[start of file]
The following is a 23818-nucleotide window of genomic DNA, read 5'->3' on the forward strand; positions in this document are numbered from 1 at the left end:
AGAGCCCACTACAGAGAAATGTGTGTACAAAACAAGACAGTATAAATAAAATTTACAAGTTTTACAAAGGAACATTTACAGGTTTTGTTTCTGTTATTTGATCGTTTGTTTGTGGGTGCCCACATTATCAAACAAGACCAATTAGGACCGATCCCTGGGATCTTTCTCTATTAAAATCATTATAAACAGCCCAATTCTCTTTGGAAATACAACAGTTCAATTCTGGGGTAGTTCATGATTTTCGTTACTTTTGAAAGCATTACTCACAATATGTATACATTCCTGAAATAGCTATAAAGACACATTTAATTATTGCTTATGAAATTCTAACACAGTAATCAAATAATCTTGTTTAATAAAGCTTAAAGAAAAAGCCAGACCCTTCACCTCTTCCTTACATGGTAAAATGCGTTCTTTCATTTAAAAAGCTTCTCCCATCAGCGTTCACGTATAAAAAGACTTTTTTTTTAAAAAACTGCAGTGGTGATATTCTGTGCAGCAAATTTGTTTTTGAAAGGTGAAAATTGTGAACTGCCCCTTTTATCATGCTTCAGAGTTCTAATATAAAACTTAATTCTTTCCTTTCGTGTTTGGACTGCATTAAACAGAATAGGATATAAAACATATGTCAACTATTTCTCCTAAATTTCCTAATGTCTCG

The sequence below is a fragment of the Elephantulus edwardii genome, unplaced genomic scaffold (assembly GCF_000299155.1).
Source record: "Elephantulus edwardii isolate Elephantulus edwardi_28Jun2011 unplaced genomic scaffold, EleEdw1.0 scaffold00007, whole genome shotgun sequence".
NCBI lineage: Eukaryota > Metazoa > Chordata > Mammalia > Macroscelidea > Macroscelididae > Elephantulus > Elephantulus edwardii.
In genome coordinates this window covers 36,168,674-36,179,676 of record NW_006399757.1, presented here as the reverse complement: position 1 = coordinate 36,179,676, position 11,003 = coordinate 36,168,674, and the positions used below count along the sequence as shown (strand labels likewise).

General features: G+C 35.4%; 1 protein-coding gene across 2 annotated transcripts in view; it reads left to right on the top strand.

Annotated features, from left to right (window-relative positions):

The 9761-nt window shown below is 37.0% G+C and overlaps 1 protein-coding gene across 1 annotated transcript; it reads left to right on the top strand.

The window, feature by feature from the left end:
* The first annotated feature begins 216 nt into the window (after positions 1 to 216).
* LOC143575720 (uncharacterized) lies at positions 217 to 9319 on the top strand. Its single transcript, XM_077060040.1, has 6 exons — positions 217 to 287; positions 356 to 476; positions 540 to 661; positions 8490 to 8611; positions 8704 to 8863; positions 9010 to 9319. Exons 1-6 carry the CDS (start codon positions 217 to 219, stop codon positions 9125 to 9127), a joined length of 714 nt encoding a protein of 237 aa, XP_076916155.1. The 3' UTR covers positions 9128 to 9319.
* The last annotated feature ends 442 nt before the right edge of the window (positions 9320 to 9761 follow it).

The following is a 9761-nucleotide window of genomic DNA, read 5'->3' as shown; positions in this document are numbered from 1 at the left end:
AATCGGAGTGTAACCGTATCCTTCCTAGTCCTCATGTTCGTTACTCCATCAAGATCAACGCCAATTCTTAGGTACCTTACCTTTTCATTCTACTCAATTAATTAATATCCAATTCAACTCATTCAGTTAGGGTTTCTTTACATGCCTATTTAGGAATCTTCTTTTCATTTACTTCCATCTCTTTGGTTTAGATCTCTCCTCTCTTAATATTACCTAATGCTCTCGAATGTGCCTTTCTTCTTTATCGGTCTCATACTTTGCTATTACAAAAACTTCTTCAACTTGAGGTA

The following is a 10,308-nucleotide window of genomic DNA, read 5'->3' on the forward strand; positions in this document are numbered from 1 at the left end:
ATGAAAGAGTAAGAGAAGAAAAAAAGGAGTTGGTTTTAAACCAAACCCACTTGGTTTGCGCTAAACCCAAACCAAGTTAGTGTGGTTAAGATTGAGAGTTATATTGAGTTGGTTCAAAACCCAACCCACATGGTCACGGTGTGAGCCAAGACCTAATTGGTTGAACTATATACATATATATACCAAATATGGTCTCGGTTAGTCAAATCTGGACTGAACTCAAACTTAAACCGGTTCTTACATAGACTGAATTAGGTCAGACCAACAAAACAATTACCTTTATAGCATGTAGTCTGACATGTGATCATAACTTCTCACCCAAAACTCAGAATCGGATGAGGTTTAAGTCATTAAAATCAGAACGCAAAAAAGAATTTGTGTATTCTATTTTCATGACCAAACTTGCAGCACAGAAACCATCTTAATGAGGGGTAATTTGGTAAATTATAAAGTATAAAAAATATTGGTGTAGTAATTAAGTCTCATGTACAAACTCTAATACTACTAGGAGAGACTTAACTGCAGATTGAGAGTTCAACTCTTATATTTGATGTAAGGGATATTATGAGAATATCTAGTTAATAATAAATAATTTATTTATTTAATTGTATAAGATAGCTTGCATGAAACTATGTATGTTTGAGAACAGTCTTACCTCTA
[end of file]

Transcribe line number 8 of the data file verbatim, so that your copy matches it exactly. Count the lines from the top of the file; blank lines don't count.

Annotated features, from left to right (window-relative positions):